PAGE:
Director: Prof. Michel Jaboyedoff
Jury: Dr. Ronald Jaubert, Dr. JC Gaillard, Dr. Markus Zimmermann, Dr. Knut Falk
In Nepal, landslides are one of the major natural hazards after epidemics, killing over 100 persons per year. However, this figure is an underreported reflection of the actual impact that landslides have on livelihoods and food security in rural Nepal. With predictions of more intense rainfall patterns, landslide occurrence in the Himalayas is likely to increase and continue to be one of the major impediments to development. Due to the remoteness of many localities and lack of resources, responsibilities for disaster preparedness and response in mountain areas usually lie with the communities themselves. Everyday life is full of risk in mountains of Nepal. This is why mountain populations, as well as other populations living in harsh conditions have developed a number of coping strategies for dealing with adverse situations. Perhaps due to the dispersed and remote nature of landslides in Nepal, there have been few studies on vulnerability, coping- and mitigation strategies of landslide affected populations. There are also few recommendations available to guide authorities and populations how to reduce losses due to landslides in Nepal, and even less so, how to operationalize resilience and vulnerability.
Many policy makers, international donors, NGOs and national authorities are currently asking what investments are needed to increase the so-called ‘resilience’ of mountain populations to deal with climate risks. However, mountain populations are already quite resilient to seasonal fluctuations, temperature variations, rainfall patterns and market prices. In spite of their resilience, they continue to live in places at risk due to high vulnerability caused by structural inequalities: access to land, resources, markets, education. This interdisciplinary thesis examines the concept of resilience by questioning its usefulness and validity as the current goal of international development and disaster risk reduction policies, its conceptual limitations and its possible scope of action. The goal of this study is two-fold: to better define and distinguish factors and relationships between resilience, vulnerability, capacities and risk; and to test and improve a participatory methodology for evaluating landslide risk that can serve as a guidance tool for improving community-based disaster risk reduction. The objective is to develop a simple methodology that can be used by NGOs, local authorities and communities to reduce losses from landslides.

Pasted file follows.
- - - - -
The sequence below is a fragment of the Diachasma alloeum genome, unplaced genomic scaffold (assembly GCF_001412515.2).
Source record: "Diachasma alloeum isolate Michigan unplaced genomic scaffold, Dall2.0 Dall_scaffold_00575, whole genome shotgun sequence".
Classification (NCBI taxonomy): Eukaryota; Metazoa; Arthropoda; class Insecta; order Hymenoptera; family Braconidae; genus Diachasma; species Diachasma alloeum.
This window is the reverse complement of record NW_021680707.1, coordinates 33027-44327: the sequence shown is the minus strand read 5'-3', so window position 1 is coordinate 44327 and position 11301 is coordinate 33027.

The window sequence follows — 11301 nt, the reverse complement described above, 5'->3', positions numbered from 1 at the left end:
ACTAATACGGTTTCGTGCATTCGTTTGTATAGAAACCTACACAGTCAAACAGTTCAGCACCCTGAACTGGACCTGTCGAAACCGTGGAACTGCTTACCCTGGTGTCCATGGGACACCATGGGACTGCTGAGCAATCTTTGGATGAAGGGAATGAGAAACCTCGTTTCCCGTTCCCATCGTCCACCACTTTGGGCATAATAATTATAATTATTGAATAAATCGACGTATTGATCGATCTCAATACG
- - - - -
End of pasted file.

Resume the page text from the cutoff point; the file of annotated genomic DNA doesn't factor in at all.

Through its six case studies in Central-Eastern Nepal, this study explores the relation between resilience, vulnerability and landslide risk based on interdisciplinary methods, including geological assessments of landslides, semi-structured interviews, focus groups and participatory risk mapping. For comparison, the study sites were chosen in Tehrathum, Sunsari and Dolakha Districts of Central/Eastern Nepal, to reflect a variety of landslide types, from chronic to acute, and a variety of communities, from very marginalized to very high status. The study uses the Sustainable Livelihoods Approach as its conceptual basis, which is based on the notion that access and rights to resources (natural, human/institutional, economic, environmental, physical) are the basis for coping with adversity, such as landslides. The study is also intended as a contribution to the growing literature and practices on Community Based Disaster Risk Reduction specifically adapted to landslide- prone areas.
In addition to the six case studies, results include an indicator based methodology for assessing and measuring vulnerability and resilience, a composite risk assessment methodology, a typology of coping strategies and risk perceptions and a thorough analysis of the relation between risk, vulnerability and resilience. The methodology for assessing vulnerability, resilience and risk is relatively cost-effective and replicable in a low-data environment. Perhaps the major finding is that resilience is a process that defines a community’s (or system’s) capacity to rebound following adversity but it does not necessarily reduce vulnerability or risk of this community), which require addressing more structural issues related to poverty. Therefore, conclusions include a critical view of resilience as a main goal of international development and disaster risk reduction policies. It is a useful concept in the context of recovery after a disaster but it needs to be addressed in parallel with vulnerability and risk.
This research was funded by an interdisciplinary grant (#26083591) from the Swiss National Science Foundation for the period 2009-2011 and a seed grant from the Faculty of Geosciences and Environment at the University of Lausanne in 2008.